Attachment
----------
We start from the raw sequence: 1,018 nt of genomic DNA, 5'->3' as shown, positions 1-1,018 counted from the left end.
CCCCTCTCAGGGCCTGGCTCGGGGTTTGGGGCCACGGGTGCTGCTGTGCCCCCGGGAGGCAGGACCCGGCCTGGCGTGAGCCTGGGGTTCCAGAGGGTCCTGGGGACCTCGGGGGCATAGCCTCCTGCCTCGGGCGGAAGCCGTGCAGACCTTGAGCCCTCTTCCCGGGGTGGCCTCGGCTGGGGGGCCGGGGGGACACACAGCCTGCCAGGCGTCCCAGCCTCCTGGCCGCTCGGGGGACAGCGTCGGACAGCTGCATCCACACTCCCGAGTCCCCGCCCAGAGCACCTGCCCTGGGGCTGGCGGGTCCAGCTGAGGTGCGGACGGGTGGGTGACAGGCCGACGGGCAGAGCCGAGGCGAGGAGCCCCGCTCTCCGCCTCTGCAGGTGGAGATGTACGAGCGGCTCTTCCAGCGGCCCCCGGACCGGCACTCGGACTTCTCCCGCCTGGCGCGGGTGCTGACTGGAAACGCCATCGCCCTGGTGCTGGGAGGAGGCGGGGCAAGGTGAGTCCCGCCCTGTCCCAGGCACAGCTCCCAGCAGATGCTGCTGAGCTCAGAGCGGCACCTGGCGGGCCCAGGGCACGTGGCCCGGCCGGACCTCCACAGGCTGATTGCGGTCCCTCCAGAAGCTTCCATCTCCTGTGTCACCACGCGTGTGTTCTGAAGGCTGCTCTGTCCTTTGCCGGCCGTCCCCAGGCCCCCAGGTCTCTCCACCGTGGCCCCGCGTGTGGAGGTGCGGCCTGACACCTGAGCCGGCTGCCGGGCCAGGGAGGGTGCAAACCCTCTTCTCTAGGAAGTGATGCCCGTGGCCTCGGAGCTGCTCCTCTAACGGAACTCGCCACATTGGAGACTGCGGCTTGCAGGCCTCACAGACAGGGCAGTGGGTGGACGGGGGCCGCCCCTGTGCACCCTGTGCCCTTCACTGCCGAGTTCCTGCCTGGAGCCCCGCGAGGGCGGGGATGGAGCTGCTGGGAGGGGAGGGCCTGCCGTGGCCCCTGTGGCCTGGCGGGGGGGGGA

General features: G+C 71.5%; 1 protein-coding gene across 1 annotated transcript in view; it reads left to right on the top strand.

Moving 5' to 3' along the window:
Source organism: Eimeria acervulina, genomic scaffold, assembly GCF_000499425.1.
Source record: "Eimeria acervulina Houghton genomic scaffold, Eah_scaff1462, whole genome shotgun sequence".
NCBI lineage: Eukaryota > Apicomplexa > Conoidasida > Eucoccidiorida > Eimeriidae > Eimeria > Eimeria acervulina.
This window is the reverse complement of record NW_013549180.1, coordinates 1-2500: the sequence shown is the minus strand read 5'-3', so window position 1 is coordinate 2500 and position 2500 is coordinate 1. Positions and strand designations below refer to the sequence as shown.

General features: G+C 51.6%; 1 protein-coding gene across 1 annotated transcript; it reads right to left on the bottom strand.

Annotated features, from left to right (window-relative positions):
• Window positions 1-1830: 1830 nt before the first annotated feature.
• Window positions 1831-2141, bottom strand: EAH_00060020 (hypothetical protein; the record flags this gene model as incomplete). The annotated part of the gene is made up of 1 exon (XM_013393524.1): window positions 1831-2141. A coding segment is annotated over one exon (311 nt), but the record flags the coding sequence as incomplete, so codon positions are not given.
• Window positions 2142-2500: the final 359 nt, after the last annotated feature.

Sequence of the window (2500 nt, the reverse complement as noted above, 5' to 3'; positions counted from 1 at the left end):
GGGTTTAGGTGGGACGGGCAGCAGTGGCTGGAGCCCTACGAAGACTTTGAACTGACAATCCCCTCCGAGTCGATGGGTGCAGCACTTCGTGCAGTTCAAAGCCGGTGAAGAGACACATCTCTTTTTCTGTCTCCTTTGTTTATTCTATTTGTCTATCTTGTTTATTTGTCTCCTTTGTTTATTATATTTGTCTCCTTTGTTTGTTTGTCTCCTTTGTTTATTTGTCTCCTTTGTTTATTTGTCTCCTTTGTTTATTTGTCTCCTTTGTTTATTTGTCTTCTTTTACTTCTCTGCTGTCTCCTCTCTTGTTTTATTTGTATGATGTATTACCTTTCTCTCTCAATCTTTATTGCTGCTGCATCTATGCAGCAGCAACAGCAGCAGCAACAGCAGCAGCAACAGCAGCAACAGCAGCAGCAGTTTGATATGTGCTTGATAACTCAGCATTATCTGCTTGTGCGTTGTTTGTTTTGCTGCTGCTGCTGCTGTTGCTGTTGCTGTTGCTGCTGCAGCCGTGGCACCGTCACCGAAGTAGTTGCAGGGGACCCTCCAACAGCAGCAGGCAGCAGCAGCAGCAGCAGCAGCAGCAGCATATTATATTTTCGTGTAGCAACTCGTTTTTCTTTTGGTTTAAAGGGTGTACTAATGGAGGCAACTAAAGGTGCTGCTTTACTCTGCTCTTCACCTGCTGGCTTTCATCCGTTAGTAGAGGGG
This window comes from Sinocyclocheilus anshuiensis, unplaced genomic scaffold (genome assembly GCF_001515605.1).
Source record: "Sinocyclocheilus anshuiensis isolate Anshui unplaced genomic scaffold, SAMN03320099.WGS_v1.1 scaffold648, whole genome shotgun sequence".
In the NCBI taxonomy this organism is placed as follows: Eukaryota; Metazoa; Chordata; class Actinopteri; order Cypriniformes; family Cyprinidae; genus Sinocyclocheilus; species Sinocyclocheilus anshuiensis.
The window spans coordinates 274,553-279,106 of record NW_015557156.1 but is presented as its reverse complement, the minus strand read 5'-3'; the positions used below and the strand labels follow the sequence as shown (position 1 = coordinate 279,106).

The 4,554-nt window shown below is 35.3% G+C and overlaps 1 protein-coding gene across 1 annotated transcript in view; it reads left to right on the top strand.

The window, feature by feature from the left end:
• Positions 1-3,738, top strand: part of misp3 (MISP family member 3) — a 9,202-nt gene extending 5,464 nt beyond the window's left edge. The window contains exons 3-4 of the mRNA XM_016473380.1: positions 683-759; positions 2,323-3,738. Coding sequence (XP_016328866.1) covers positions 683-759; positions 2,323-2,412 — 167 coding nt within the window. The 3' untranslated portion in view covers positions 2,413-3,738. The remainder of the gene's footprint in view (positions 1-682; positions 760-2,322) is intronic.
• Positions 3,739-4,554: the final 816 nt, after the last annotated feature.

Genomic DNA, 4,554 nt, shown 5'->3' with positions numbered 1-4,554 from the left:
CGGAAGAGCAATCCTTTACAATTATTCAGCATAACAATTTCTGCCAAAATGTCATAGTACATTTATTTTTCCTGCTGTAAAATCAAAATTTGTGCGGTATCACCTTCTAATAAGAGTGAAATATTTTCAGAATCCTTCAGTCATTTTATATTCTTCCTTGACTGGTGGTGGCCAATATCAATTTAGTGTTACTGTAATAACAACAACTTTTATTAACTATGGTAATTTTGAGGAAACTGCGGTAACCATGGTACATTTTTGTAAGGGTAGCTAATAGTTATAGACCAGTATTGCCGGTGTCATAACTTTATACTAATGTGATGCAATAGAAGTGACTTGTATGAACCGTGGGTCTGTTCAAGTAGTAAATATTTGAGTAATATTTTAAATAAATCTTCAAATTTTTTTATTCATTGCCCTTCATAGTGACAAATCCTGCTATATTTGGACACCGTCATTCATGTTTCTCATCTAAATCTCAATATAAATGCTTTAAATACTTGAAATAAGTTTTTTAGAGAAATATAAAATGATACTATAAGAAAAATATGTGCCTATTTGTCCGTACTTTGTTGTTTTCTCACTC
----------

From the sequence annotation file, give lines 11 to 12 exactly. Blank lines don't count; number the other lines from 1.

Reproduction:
• Window positions 1-1830: 1830 nt before the first annotated feature.
• Window positions 1831-2141, bottom strand: EAH_00060020 (hypothetical protein; the record flags this gene model as incomplete). The annotated part of the gene is made up of 1 exon (XM_013393524.1): window positions 1831-2141. A coding segment is annotated over one exon (311 nt), but the record flags the coding sequence as incomplete, so codon positions are not given.